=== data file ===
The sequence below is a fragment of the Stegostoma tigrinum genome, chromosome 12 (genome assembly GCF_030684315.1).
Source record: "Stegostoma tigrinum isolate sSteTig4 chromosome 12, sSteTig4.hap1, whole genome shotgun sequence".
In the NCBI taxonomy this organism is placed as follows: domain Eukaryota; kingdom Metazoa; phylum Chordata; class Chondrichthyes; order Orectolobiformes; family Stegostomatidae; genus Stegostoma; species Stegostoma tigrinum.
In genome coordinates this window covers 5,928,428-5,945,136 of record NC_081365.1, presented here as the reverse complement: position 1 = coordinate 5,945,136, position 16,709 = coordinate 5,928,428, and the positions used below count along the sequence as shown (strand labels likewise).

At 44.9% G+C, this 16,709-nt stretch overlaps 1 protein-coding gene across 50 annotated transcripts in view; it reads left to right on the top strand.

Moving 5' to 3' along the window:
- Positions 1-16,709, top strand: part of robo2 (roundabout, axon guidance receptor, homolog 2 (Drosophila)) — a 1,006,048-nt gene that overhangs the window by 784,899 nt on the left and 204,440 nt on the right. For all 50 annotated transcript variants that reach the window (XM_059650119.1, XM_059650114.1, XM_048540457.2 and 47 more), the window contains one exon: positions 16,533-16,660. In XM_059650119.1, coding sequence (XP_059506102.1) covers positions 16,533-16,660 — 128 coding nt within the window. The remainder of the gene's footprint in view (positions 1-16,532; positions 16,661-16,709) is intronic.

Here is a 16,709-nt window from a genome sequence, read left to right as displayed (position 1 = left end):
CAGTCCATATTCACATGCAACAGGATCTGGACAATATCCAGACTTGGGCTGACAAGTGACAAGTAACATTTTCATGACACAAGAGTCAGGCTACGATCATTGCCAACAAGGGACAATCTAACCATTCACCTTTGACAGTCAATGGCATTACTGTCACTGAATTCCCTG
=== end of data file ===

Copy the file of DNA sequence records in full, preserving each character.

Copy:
The sequence below is a fragment of the Stegostoma tigrinum genome, chromosome 12 (genome assembly GCF_030684315.1).
Source record: "Stegostoma tigrinum isolate sSteTig4 chromosome 12, sSteTig4.hap1, whole genome shotgun sequence".
In the NCBI taxonomy this organism is placed as follows: domain Eukaryota; kingdom Metazoa; phylum Chordata; class Chondrichthyes; order Orectolobiformes; family Stegostomatidae; genus Stegostoma; species Stegostoma tigrinum.
In genome coordinates this window covers 5,928,428-5,945,136 of record NC_081365.1, presented here as the reverse complement: position 1 = coordinate 5,945,136, position 16,709 = coordinate 5,928,428, and the positions used below count along the sequence as shown (strand labels likewise).

At 44.9% G+C, this 16,709-nt stretch overlaps 1 protein-coding gene across 50 annotated transcripts in view; it reads left to right on the top strand.

Moving 5' to 3' along the window:
- Positions 1-16,709, top strand: part of robo2 (roundabout, axon guidance receptor, homolog 2 (Drosophila)) — a 1,006,048-nt gene that overhangs the window by 784,899 nt on the left and 204,440 nt on the right. For all 50 annotated transcript variants that reach the window (XM_059650119.1, XM_059650114.1, XM_048540457.2 and 47 more), the window contains one exon: positions 16,533-16,660. In XM_059650119.1, coding sequence (XP_059506102.1) covers positions 16,533-16,660 — 128 coding nt within the window. The remainder of the gene's footprint in view (positions 1-16,532; positions 16,661-16,709) is intronic.

Here is a 16,709-nt window from a genome sequence, read left to right as displayed (position 1 = left end):
CAGTCCATATTCACATGCAACAGGATCTGGACAATATCCAGACTTGGGCTGACAAGTGACAAGTAACATTTTCATGACACAAGAGTCAGGCTACGATCATTGCCAACAAGGGACAATCTAACCATTCACCTTTGACAGTCAATGGCATTACTGTCACTGAATTCCCTG